Greenwich House’s new Director of the Pottery Fabio J. Fernández measures his life against the maxim, “Realize your values in your work.”This immigrant son of a carpenter and a seamstress brings his desire to do good to an organization that has stood for over 120 years, doing good for countless New Yorkers.Established in 1902 as part of the “settlement house” movement, Greenwich House served Irish and Italian immigrants, offering social services and education to help them assimilate into American life.The art education programs grew out of training that provided young people with needed technical skills for employment in trades.Drawing on Italian culture, programs in woodworking, stone cutting, and technical drawing were some of the first courses offered.Pottery was introduced in 1909 and by the 1920s was an integral part of Greenwich House’s developing mission: to improve quality of life through creative work.Fernández stands ready to carry on this tradition, bringing his fifteen years of experience as Curator and Executive Director of Boston’s Society of Arts+Crafts.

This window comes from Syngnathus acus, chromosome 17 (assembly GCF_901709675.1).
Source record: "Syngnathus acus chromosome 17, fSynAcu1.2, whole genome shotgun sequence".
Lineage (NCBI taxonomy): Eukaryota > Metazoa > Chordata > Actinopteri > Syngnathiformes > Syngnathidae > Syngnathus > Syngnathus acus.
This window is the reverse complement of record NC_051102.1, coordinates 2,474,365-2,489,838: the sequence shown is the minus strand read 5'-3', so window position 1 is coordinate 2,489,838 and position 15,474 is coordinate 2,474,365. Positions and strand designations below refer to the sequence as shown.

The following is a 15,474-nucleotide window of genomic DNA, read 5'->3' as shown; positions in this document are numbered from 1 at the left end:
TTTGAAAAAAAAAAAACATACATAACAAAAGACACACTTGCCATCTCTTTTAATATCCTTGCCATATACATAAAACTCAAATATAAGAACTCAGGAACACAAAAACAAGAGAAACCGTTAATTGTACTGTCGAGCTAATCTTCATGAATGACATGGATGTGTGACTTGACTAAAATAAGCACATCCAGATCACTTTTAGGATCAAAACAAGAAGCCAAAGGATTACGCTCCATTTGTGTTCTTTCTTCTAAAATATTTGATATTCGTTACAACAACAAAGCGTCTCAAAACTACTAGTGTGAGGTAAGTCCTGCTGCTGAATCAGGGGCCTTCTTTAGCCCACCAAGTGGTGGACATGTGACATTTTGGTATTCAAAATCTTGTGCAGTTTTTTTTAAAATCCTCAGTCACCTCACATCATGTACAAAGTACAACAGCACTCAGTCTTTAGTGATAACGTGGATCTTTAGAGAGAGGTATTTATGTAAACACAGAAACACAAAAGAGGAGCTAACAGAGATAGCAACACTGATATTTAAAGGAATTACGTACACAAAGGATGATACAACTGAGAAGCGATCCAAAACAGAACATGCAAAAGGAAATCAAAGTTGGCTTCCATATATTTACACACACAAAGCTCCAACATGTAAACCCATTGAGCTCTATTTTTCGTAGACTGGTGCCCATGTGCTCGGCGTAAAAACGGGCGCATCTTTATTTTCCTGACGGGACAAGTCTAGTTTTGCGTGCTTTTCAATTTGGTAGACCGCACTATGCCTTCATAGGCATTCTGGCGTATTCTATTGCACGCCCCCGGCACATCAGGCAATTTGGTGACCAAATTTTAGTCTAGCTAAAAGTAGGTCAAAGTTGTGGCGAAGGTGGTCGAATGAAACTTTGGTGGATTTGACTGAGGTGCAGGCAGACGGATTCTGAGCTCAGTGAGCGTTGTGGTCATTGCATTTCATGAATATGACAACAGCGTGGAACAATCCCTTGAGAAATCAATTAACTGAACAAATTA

Pittsburgh’s Contemporary Craft begins its second half-century this year with a new Executive Director in a new facility in a new neighborhood, carrying on the tradition of what began as The Store for Arts and Crafts and People-Made Things in 1971.Southwest Pennsylvania native Rachel Saul Rearick steps in to take her place among the leaders of the organization founded by Elizabeth Rockwell Raphael. Begun with the intention of providing support for artists working in craft materials, Contemporary Craft retains that mission, with fifty years of showcasing work, supporting artists, and encouraging the Pittsburgh community to explore creativity through craft.
The 21st century is emerging as a time of radical change in human interaction. The digital revolution that brought us into the new millennium pervades every aspect of modern life, from our homes, our schools, and our workplaces, to our very sense of who we are and what we aspire to in life. For young artists, navigating this new world requires reevaluation of historic norms and a keen sense of how the new artist stands as interpreter and philosopher for a new age. Mark Tarabula and Paige O’Toole are ceramic artists in residency at Saratoga Clay Arts Center in Schuylerville, New York. At the beginning of what each hopes will be a long career in the arts, the artists recently shared their ideas about the current state of ceramic education, exhibition, marketing and purpose.
The Smithsonian Women's Committee announces the launching of the Delphi Award. The Award will be presented annually to mid-career artists who demonstrate distinction, creativity, and exceptional artistry in their work and who are predicted by experts to achieve greatness.